Aldrin among those on ship
By Will Hoover
Advertiser Staff Writer
When Norwegian Cruise Line's Pride of Aloha the only major U.S.-flagged cruise liner in the world sailed into Pier 11 at Honolulu Harbor for the first time yesterday morning, for one passenger the experience brought back memories of another historic voyage that ended in Hawai'i waters.
The landing yesterday was considerably smoother than the return to Earth on July 24, 1969, Aldrin said. For one thing, the spacecraft flipped upside-down after it hit the water.
"It was a fairly hard landing and I didn't get the circuit breaker switched in so that Mike (Collins) could go to power to jettison the chutes," said Aldrin as he dug into a plateload of bacon and scrambled eggs at the Hukilau Cafe on the Pride of Aloha's Deck 11.
"And the wind caught them. We did tip over. And we had to use the inflatable air bags to get right side up again."
History has tended to pass over Hawai'i's role in the Apollo 11 mission. Most accounts end at splashdown and go straight to Houston, where the returning heroes were greeted by an awestruck nation and world.
Overlooked are the 25,000 cheering folks who greeted the returning astronauts at Pearl Harbor and Hickam Air Force Base and along the route from Pearl Harbor to Hickam on July 26 to catch a peek at these new adventurers who had joined the ranks of Magellan and Columbus.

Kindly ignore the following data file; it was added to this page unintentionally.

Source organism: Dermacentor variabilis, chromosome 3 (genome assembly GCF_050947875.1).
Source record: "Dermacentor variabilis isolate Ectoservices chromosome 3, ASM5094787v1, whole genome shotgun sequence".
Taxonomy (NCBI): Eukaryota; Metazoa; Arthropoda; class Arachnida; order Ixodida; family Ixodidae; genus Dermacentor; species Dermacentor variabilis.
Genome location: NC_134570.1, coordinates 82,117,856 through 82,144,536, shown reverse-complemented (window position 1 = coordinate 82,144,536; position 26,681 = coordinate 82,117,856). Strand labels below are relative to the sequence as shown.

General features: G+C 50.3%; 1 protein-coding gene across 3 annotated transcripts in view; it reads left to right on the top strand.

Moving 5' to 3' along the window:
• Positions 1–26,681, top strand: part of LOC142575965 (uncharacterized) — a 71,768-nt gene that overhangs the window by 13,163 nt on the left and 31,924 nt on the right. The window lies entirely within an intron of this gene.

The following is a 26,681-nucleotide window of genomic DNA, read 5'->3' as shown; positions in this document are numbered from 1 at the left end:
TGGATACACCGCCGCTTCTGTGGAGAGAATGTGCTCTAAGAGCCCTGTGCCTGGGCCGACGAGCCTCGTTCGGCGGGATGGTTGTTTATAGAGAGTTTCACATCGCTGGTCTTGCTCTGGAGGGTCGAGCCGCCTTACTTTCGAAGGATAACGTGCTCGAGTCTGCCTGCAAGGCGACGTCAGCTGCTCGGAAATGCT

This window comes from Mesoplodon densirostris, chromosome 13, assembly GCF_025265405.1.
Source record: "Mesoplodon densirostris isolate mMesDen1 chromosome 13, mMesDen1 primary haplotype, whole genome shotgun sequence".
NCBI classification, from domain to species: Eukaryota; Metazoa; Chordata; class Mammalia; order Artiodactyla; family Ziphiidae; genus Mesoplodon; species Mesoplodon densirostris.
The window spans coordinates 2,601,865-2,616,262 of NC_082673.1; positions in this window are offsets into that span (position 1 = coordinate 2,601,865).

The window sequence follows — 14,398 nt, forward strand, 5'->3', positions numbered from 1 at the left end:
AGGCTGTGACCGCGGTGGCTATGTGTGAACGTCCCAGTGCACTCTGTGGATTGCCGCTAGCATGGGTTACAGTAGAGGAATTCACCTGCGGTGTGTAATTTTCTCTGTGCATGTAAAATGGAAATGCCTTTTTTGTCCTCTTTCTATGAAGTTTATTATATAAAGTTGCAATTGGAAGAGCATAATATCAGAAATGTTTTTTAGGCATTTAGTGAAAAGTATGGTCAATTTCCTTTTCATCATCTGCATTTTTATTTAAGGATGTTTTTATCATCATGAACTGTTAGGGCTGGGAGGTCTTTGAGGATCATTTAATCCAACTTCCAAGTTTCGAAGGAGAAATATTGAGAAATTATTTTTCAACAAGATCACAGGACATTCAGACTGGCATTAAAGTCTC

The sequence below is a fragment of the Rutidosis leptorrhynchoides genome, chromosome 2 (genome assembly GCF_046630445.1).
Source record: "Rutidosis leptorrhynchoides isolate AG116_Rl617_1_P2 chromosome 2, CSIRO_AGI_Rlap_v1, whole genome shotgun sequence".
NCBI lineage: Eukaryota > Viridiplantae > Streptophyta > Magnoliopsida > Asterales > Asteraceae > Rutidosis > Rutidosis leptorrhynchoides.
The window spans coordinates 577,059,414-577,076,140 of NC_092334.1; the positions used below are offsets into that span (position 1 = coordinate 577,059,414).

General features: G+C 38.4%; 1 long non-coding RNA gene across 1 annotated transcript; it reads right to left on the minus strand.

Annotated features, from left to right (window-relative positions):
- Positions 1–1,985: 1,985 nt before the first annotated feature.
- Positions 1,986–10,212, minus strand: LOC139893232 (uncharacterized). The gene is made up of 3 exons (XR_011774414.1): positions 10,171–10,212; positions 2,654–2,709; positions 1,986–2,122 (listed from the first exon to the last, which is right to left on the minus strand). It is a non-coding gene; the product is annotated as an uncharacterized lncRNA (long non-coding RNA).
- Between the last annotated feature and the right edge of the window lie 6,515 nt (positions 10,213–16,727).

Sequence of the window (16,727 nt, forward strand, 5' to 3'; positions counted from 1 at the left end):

Pieces of the past
Yesterday, Aldrin, 74, offered a rare inside glimpse at Hawai'i's piece of the Apollo puzzle, as well as other intriguing insights such as exactly what he and Armstrong did before leaving the surface of the moon when they realized the switch that armed the engine to the lunar lander, Eagle, had been broken off.
While he spoke, Aldrin's wife, Lois, made several attempts to hijack his breakfast, which she said was too high in calories and clogged with fats. He fended off her efforts until he answered a cell phone call from his son, Michael, who lives in Hawai'i. It was then that his wife completed the grab.
Bacon and eggs were whisked away and replaced with a diminutive bran muffin.
Aldrin vividly recalled the astronauts' first sighting of earthly soil after the moon trip: Ford Island, where the three peered at the throng through the window of their airtight, 35-foot quarantine trailer, specially designed to protect the planet unnecessarily, as it turned out from the remote possibility of space germs.
"We took a quick shower and had a physical exam," he said. "Nobody was really debriefing us very much, because that didn't really start until we got back to Houston.
"People don't realize that we had to be cleared through customs when we came back" like ordinary Earth-bound tourists.
The customs form, which the three astronauts filled out and signed mainly as a way to kill time while in quarantine, indicated that Flight No. 11 began at Cape Kennedy, stopped en route at the moon, and reached its destination in Honolulu with a cargo of "moon rock and moon dust samples manifests attached."
"I also filled out a travel voucher," said Aldrin, who ended his Hawai'i vacation yesterday afternoon and left with his wife for an Alaskan fishing trip.